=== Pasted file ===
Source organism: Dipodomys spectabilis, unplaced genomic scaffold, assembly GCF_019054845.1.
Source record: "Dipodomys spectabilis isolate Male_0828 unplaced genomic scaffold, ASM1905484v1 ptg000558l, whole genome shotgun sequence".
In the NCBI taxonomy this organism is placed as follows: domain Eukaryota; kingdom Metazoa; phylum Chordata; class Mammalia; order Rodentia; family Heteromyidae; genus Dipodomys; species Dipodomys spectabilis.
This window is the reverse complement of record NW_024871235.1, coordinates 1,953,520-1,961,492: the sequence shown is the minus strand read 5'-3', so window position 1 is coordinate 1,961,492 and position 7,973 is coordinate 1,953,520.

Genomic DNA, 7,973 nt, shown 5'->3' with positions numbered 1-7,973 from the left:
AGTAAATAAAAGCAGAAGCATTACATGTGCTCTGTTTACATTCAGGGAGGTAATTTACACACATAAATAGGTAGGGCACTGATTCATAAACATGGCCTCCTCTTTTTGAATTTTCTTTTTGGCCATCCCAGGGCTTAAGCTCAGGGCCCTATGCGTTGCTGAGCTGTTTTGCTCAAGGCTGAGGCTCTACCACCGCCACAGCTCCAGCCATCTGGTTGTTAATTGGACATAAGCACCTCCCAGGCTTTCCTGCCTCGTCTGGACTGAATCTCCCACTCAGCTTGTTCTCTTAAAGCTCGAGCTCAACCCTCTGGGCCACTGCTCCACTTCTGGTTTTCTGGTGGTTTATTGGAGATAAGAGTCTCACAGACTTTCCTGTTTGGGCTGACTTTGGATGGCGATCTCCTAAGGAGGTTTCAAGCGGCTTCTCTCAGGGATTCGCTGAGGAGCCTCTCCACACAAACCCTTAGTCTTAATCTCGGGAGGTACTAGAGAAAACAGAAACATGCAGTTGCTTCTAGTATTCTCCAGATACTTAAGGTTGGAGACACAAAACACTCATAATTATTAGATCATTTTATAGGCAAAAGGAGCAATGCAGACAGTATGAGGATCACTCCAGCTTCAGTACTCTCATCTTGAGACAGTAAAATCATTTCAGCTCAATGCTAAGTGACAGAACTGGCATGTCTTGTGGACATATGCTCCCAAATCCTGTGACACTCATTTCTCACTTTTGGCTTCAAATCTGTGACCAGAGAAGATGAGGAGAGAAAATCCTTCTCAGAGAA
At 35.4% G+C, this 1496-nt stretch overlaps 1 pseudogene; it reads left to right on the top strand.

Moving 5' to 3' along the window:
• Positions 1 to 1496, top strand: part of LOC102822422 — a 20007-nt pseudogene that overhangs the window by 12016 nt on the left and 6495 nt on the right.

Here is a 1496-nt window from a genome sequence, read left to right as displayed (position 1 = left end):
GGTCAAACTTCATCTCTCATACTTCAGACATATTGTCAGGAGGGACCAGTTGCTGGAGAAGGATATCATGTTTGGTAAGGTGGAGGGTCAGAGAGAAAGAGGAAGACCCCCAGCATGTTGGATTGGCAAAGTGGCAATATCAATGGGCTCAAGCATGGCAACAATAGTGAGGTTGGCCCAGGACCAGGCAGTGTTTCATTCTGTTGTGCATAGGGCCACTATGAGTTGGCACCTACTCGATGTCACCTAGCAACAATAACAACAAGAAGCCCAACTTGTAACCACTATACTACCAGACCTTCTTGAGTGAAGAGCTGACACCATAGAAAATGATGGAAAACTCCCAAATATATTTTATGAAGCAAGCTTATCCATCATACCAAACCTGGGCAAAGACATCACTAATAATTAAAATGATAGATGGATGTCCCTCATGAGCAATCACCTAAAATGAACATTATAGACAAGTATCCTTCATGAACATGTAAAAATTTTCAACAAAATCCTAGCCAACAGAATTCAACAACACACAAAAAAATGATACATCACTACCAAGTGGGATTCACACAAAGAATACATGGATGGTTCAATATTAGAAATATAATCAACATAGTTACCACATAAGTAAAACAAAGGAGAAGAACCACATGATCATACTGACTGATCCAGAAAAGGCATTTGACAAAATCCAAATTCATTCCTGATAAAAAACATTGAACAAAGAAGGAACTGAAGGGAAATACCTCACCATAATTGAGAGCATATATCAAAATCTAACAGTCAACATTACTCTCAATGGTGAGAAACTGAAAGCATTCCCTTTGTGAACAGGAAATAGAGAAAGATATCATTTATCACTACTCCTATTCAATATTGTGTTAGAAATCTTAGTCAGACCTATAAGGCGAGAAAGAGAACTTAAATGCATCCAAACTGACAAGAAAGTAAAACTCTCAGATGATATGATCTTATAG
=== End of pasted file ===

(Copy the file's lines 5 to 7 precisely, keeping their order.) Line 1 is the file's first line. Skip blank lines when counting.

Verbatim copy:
Genomic DNA, 7,973 nt, shown 5'->3' with positions numbered 1-7,973 from the left:
AGTAAATAAAAGCAGAAGCATTACATGTGCTCTGTTTACATTCAGGGAGGTAATTTACACACATAAATAGGTAGGGCACTGATTCATAAACATGGCCTCCTCTTTTTGAATTTTCTTTTTGGCCATCCCAGGGCTTAAGCTCAGGGCCCTATGCGTTGCTGAGCTGTTTTGCTCAAGGCTGAGGCTCTACCACCGCCACAGCTCCAGCCATCTGGTTGTTAATTGGACATAAGCACCTCCCAGGCTTTCCTGCCTCGTCTGGACTGAATCTCCCACTCAGCTTGTTCTCTTAAAGCTCGAGCTCAACCCTCTGGGCCACTGCTCCACTTCTGGTTTTCTGGTGGTTTATTGGAGATAAGAGTCTCACAGACTTTCCTGTTTGGGCTGACTTTGGATGGCGATCTCCTAAGGAGGTTTCAAGCGGCTTCTCTCAGGGATTCGCTGAGGAGCCTCTCCACACAAACCCTTAGTCTTAATCTCGGGAGGTACTAGAGAAAACAGAAACATGCAGTTGCTTCTAGTATTCTCCAGATACTTAAGGTTGGAGACACAAAACACTCATAATTATTAGATCATTTTATAGGCAAAAGGAGCAATGCAGACAGTATGAGGATCACTCCAGCTTCAGTACTCTCATCTTGAGACAGTAAAATCATTTCAGCTCAATGCTAAGTGACAGAACTGGCATGTCTTGTGGACATATGCTCCCAAATCCTGTGACACTCATTTCTCACTTTTGGCTTCAAATCTGTGACCAGAGAAGATGAGGAGAGAAAATCCTTCTCAGAGAA
At 35.4% G+C, this 1496-nt stretch overlaps 1 pseudogene; it reads left to right on the top strand.